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The company is also adding new Tesla Stores and Superchargers around the U.S.

Tesla Motors is greeting the new spring season with plenty of Model S-related news, including its achievement of more than 500 deliveries per week

"Over the past few months it’s been fun to watch the company achieve new milestones," said George Blankenship, VP of Worldwide Sales and Ownership Experience at Tesla. "First it was the factory ramping up to full production in December. During the past three weeks we have averaged more than 500 Model S deliveries per week, and it looks like we’ll be setting another record this week.

"With all these new cars on the road, it’s fun to watch as Model S racks up the miles. Model S drivers have traveled more than 12 million miles since deliveries first began. That’s a lot of CO2 emissions saved! And how are things going in California? Well, today we registered our 3,000th Model S in the Golden State. That pretty much says it all!"

Blankenship's post on Tesla's blog also mentioned a few other tidbits, such as the opening of new Tesla Stores in the Los Angeles area and Miami (as well as more service centers across North America and Europe throughout 2013); the addition of more Superchargers around the U.S. in places like the Pacific Northwest, Illinois, Texas, Florida, the Northeast and California, and the fact that the Model S is now officially a World Car.

Tesla has had some rough patches lately, such as issues with a journalist from The New York Times, who took a test drive this winter and reported a horrific venture. More specifically, he said that the Model S didn't have the range Tesla said it did, and ended up on a flatbed truck at the end of the trip. Musk and the NYT journalist (John Broder) ended up feuding over the matter.

But Tesla and its CEO Elon Musk is turning that luck around with predictions of being profitable in the first quarter and by vowing to pay off its $465 million government loan within five years.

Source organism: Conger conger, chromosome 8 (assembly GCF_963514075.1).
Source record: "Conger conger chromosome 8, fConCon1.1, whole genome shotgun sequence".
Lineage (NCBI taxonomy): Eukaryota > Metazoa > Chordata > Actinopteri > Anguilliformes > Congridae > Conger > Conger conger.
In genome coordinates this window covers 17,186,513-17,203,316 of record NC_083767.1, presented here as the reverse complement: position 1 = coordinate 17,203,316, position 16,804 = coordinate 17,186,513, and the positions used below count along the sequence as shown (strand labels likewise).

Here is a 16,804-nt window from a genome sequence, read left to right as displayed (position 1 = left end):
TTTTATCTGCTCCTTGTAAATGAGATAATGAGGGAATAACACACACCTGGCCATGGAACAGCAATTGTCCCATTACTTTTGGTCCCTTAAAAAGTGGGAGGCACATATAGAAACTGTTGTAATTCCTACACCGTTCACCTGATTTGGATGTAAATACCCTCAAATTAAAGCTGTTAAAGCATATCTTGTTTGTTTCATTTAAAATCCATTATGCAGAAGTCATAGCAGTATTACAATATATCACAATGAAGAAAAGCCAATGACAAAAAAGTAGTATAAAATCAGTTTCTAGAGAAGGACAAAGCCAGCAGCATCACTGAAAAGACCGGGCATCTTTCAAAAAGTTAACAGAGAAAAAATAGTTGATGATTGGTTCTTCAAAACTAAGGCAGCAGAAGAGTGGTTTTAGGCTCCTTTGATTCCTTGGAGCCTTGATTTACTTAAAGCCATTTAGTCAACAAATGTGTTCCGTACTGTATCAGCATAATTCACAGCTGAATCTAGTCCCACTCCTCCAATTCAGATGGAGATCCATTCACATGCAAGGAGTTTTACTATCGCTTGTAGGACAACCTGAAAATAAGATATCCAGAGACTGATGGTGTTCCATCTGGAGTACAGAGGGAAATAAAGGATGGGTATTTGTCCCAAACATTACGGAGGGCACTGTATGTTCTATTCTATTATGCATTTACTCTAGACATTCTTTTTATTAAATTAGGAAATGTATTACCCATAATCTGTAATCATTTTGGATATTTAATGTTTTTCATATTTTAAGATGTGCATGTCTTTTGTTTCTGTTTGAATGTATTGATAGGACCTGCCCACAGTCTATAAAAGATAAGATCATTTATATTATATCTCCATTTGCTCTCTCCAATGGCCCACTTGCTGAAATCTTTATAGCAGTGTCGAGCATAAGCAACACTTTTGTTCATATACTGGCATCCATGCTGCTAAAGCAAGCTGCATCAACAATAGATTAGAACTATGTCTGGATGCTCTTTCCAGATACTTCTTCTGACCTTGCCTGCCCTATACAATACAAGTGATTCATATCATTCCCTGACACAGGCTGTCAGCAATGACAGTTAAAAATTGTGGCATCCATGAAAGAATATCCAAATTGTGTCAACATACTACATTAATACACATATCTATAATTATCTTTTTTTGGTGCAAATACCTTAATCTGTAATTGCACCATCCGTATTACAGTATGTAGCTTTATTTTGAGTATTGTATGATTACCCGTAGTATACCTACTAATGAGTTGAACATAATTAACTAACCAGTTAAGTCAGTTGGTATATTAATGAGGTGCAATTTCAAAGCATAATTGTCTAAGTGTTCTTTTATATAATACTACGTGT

However, one recent hiccup is a delay to production of the Model X
Tesla had hoped to begin production of the vehicle this year, but those plans have been put off until late 2014 (meaning deliveries will likely be pushed to 2015). 

Source: Tesla Motors

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That is actually not good.
By jmarchel on 3/25/2013 11:45:55 AM , Rating: 2
Tesla does not have any mass market product to cover develolment costs for the niche car. 500 cars a week even if sustainable for entire year is only 25,000 cars a year which makes it a niche product. This is not enough to fund development and tooling for the next car. They will need taxpayer help forever with this kind of sales. No automaker that makes less than 1,000,000 cars a year will survive alone for a long time. The industry is that competitive and it has so many fixed costs that are associated with developing new cars. With cars that have so much unproven technology it is even higher. Even Rolls Royce with cars that were sold at much higher price point could not survive alone with similar production runs.


RE: That is actually not good.
By Cheesew1z69 on 3/25/2013 2:39:17 PM , Rating: 2
Does Lambo and Ferrari make a million a year? They survive just fine.

RE: That is actually not good.
By Nutzo on 3/25/2013 4:46:23 PM , Rating: 2
And how much does a Ferrari cost?

Not exactly priced for the mass market.

RE: That is actually not good.
By snhoj on 3/27/2013 10:06:33 PM , Rating: 2
Lamborghini was bought out by the Volkswagen group and Ferrari by Fiat so they haven't survived as independent producers. I don't know for sure but I think Lamborghini's have some mechanical components in comon with some Porche and Audi maybe even platforms.

RE: That is actually not good.
By snhoj on 3/27/2013 10:58:02 PM , Rating: 2
Lamborghini Gallardo and Audi R8 share a common platform. Ferrari 458 Italia shares it's motor with a Maserati and its gearbox with a Mercedes SLS AMG. Development costs are spread around.

RE: That is actually not good.
By flyingpants1 on 3/26/2013 1:16:02 AM , Rating: 2
You are making stuff up. Tesla's original target was 20,000 cars per year, now they are doing 26,000+ cars per year and demand is still rising, this is with practically no marketing strategy. Assuming the average car sold is $70,000, that's over $1.8 billion in revenue.

Elon Musk has stated he expects to see a 25% gross margin on those cars, so $17,500 per car on average ($455 million).

Maybe it actually won't be that much, but they will start turning a profit year after year. And they already have the technology for the next cars (Model X, Model E), they're just not being produced yet.

“And I don't know why [Apple is] acting like it’s superior. I don't even get it. What are they trying to say?” -- Bill Gates on the Mac ads

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